Home  |   About us  |   Partner with AWC  |   Login      

Advocacy

Welcome to AWC’s online library of Legislative Bulletin and CityVoice news articles and other updates.

Published on Wednesday, December 2, 2015

Top five advocacy achievements for cities in 2015

The 2015 legislative session was the longest in state history, yet cities saw signs of a renewed city-state partnership. This was the result of hundreds of city officials from throughout the state telling legislators and other statewide public officials that the state will only thrive if cities and towns are strong and vibrant. Check out our top 5 bright spots from this year:

#5. Legislature affirms/reaffirms partnership to help fix culverts that prevent fish passage and support city stormwater cleanup. One of the transportation reform bills passed during the 2015 legislative session contained a significant opportunity for cities to make progress on a looming problem – correcting locally-owned fish barriers. Additionally, the state’s capital budget dedicated another $53 million to helping local governments deal with stormwater operating responsibilities and capital retrofit investments.

#4. Hundreds of city officials hit Olympia for the annual City Action Days. City officials from all 49 legislative districts came together in February 2015 to learn whether or not leaders had a plan to balance the state’s budget without again dipping into city coffers. City officials heard from legislators about the important message that strong cities are vital to the state’s success. Revisit 2015 memories on Flickr or register for the 2016 conference.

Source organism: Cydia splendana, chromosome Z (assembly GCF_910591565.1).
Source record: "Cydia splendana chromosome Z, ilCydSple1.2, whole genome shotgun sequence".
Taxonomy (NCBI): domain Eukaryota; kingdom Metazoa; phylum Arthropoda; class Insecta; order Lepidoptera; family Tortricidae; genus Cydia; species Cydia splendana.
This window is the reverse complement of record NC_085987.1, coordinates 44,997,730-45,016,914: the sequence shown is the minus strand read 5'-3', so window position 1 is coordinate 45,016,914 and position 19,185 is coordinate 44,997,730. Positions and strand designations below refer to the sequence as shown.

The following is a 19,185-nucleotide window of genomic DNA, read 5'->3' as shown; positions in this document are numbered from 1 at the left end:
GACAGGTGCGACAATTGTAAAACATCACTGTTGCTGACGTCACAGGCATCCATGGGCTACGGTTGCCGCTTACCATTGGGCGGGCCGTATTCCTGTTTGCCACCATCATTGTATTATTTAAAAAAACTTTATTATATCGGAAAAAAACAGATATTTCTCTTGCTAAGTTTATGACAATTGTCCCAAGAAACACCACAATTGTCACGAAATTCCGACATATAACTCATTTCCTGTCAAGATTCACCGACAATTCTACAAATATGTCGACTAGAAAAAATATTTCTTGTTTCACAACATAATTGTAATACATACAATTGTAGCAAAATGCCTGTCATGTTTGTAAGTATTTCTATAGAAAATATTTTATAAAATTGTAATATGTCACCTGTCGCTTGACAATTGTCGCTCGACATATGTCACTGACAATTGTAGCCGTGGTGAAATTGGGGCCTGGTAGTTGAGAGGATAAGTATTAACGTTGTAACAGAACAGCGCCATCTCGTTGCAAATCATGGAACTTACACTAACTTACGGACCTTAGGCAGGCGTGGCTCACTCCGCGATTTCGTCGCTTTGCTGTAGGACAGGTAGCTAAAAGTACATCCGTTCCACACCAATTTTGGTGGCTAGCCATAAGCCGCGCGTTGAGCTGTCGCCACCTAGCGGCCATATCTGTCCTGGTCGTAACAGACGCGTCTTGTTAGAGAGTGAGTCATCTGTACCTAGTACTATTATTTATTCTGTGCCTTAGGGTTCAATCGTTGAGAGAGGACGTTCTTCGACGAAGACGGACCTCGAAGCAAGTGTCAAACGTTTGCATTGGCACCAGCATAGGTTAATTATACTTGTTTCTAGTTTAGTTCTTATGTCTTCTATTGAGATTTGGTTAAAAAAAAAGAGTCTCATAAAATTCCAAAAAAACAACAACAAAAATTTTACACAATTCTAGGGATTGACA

#3. The state budget did not include additional cuts to city revenues. The state’s sharing of revenues with cities is the product of a longstanding partnership that goes back eight decades. As the 2015 legislative session began, cities feared the state would continue to take revenues from cities in order to balance the operating budget. In the end, the adopted state budget did not include additional cuts to revenues shared with cities. More

#2. Cities see first revenue distributions from marijuana excise taxes. With amendments to Washington’s recreational marijuana law, cities and counties not banning the sale, production, and processing of the product now receive a portion of excise tax distributions. Additionally, cities successfully repelled efforts to pre-empt existing regulatory authority to ban marijuana businesses and the Legislature passed a bill that brings the unregulated medical market in line with the regulated recreational market. More

#1. After years of urging the legislature for action, a comprehensive, multimodal transportation package passes. Passage of the transportation package was a bright spot of the 2015 legislative session. In addition to funding much needed transportation projects throughout the state, the package provides specific benefits to cities. Cities will receive an increase in direct distribution from the collection of additional fuel tax revenues and new revenues from the multimodal account. Several state grant programs that benefit cities also received a funding boost. More

  Search